EARL 0.95 Primer

This assumes a certain level of familiarity with the EARL Overview.

EARL, rather than being a particular syntax, is a model based on the W3C's Resource Description Framework. This allows greater flexibility in the way it is implemented. It also ensures that EARL may be compatable with developments from the Semantic Web Activity.

EARL Model

The model for EARL is very simple, consisting as it does of a set of "evaluations". These evaluations, like all things in RDF, are made up of three parts called a "triple". In the case of an EARL evaluation, these three parts make up the statement "an Assertor asserts an Assertion". What does this mean? In RDF, all parts of a triple are made from URIs. This basically means that they are globally unique, and that anyone can refer to them.

In the case of EARL 0.95, all of our URIs start with http://www.w3.org/2001/03/earl/0.95# This is called the "EARL 0.95 namespace", because it is a space in which we put all of our names (URIs). For example, as mentioned before, an evaluation is made up of the triple "an Assertor asserts an Assertion". Already we have made up four names to put in our namespace: Evaluation, Assertor, asserts, and Assertion. The URIs for these are:-

These URIs are very long, so we usually abbreviate them by giving an alias to our namespace. This is declared in XML RDF as:-

<earl:Evaluation xmlns:earl="http://www.w3.org/2001/03/earl/0.95#"/>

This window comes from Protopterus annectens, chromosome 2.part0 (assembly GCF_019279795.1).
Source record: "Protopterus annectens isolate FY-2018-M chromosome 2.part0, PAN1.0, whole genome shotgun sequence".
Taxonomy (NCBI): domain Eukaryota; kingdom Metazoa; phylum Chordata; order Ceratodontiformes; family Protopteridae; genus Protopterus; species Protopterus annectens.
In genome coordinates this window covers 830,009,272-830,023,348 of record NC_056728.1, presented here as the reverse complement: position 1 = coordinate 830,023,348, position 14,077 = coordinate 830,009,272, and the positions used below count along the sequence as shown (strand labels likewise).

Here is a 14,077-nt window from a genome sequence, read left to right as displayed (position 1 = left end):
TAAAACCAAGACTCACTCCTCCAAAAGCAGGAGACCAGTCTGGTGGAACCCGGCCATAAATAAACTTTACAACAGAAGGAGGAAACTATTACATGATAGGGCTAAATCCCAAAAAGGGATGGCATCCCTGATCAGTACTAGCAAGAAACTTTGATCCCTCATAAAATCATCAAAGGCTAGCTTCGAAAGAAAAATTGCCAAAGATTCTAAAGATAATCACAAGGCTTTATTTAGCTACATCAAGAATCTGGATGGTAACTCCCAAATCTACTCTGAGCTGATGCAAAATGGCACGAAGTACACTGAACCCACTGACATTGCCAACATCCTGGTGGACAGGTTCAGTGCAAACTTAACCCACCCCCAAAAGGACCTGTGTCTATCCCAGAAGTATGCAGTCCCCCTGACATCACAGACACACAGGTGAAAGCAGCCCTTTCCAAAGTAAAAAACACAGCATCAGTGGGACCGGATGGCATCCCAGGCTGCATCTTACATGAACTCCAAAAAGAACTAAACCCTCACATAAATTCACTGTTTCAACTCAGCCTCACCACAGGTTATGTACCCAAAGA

And in Notation3 as:-

@prefix earl: <http://www.w3.org/2001/03/earl/0.95#> .

This means that instead of typing out http://www.w3.org/2001/03/earl/0.95# every time, you can just use earl: each time. You don't have to use earl: for a namespace alias, for example you could use e: instead, but it is a good convention to follow.

So, EARL at the moment consists of earl:Evaluation, earl:Assertor, earl:asserts and earl:Assertion. In Notation3:-

@prefix earl: <http://www.w3.org/2001/03/earl/0.95#> .
{ [ a earl:Assertor ] earl:asserts [ a earl:Assertion ] } a earl:Evaluation .

This means that "something which is a type/instance of Assertor asserts something which is a type/instance of Assertion. This whole statement is an Evaluation".

RDF Schema

In the RDF model, each triple consists of a "subject", a "predicate", and an "object". In common terms, this is like saying a noun verb and a noun. e.g. Seth eats Chocolate. In our example above, if "Seth" was an Assertor, and "I like chocolate" was an Assertion, you could see that this might make sense:-